11th June 2018 – 08:32 GMT | by Grant Turnbull in Paris
French and German industry have unexpectedly unveiled a new Euro Main Battle Tank (EMBT) concept at Eurosatory, their first attempt at combining national technologies to develop a next-generation pan-European tank.
Officials from KNDS told Shephard that the development effort has been ongoing since January 2017, with the prototype platform conducting live fire trials only a month ago.
‘This is the first step in having a common product from Nexter and KMW,’ said Sebastian Bent, project manager for EMBT for KMW. ‘This is a demonstrator but the next step will be to have a prototype or pre-series production.’
A joint Nexter-KMW team has now been established that will go into more detailed analysis of integrating French-German technologies.
‘It is a way of showing that we are now working together,’ said Francois Groshany, Nexter’s head of tracked armoured programmes.
He added that because the Leclerc features a lighter autoloading turret, compared with the manually loaded Leopard 2, the EMBT is lighter and has a growth potential of around 6t (10% of the EMBT’s 60t GVW).
This effort has been funded by KNDS and is not a German or French government programme. Work done on the demonstrator is expected to inform technology and cooperation requirements for a future MBT that will enter service in the 2030s.
The German and French governments are currently studying a new joint MBT under a programme known as the Mobile Ground Combat System (MGCS).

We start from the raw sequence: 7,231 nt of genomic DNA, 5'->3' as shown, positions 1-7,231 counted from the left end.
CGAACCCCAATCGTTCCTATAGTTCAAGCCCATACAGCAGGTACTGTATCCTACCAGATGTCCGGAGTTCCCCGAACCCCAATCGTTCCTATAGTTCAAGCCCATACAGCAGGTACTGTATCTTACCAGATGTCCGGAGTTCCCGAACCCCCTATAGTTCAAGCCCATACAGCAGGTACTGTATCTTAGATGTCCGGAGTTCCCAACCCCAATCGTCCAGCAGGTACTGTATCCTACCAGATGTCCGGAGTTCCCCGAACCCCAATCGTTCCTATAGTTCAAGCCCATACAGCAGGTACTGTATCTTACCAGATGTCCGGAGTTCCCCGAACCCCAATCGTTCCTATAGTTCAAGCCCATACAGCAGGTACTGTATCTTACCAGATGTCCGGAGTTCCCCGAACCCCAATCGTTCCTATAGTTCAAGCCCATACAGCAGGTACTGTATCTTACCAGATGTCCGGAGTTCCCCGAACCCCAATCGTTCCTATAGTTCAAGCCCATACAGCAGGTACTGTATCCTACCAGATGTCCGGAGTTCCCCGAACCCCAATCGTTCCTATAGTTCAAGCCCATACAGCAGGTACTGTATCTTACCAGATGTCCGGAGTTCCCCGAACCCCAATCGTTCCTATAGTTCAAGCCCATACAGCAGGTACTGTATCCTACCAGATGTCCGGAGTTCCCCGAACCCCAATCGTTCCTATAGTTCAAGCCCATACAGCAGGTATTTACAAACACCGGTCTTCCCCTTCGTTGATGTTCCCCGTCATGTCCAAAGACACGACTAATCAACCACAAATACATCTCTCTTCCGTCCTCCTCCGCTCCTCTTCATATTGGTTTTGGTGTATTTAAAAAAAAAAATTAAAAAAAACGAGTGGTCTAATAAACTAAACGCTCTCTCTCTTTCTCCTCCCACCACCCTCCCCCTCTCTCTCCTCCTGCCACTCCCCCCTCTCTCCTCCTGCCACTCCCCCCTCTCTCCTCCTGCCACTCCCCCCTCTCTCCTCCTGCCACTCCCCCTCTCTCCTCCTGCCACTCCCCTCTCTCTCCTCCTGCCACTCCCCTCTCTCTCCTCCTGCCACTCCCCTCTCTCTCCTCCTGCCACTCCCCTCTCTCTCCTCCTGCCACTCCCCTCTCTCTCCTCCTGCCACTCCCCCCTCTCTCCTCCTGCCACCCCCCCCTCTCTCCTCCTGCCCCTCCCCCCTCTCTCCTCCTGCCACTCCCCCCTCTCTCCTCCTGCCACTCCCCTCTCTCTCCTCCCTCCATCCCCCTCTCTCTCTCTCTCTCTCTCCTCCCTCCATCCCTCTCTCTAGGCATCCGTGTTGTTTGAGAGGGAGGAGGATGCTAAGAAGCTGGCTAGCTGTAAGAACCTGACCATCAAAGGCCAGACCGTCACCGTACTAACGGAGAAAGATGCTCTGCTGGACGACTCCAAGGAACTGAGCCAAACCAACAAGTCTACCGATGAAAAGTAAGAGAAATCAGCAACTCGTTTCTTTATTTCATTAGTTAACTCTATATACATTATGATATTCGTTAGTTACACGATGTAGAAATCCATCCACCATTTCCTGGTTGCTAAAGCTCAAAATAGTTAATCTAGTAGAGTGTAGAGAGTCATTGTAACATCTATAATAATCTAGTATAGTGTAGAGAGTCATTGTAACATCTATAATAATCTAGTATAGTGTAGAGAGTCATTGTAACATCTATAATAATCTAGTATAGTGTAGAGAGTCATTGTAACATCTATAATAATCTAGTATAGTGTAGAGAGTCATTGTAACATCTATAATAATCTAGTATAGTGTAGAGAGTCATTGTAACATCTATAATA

‘We can develop and qualify this in the time between MGCS,’ said Groshany, who called the EMBT an ‘opportunity product’ to gauge operational interest as well as strategic interest in a pan-European project.
For the EMBT, one of the main challenges has been to integrate the electronic and mechanical interfaces between the turret and chassis. ‘It was not easy…there was a lot of engineering effort on the chassis side,’ said Bent, speaking to Shephard at Eurosatory.
The chassis is based on the latest A7 variant of the Leopard 2, with mobility trials also complete with the Leclerc turret integrated.
He added that this was, for the time being, the limit as to how much technology can be shared between the two countries, owing to German legislation. ‘This is the limit that we can go …due to German law we cannot exchange technologies.’
KMW and Nexter merged to form a joint company in 2015.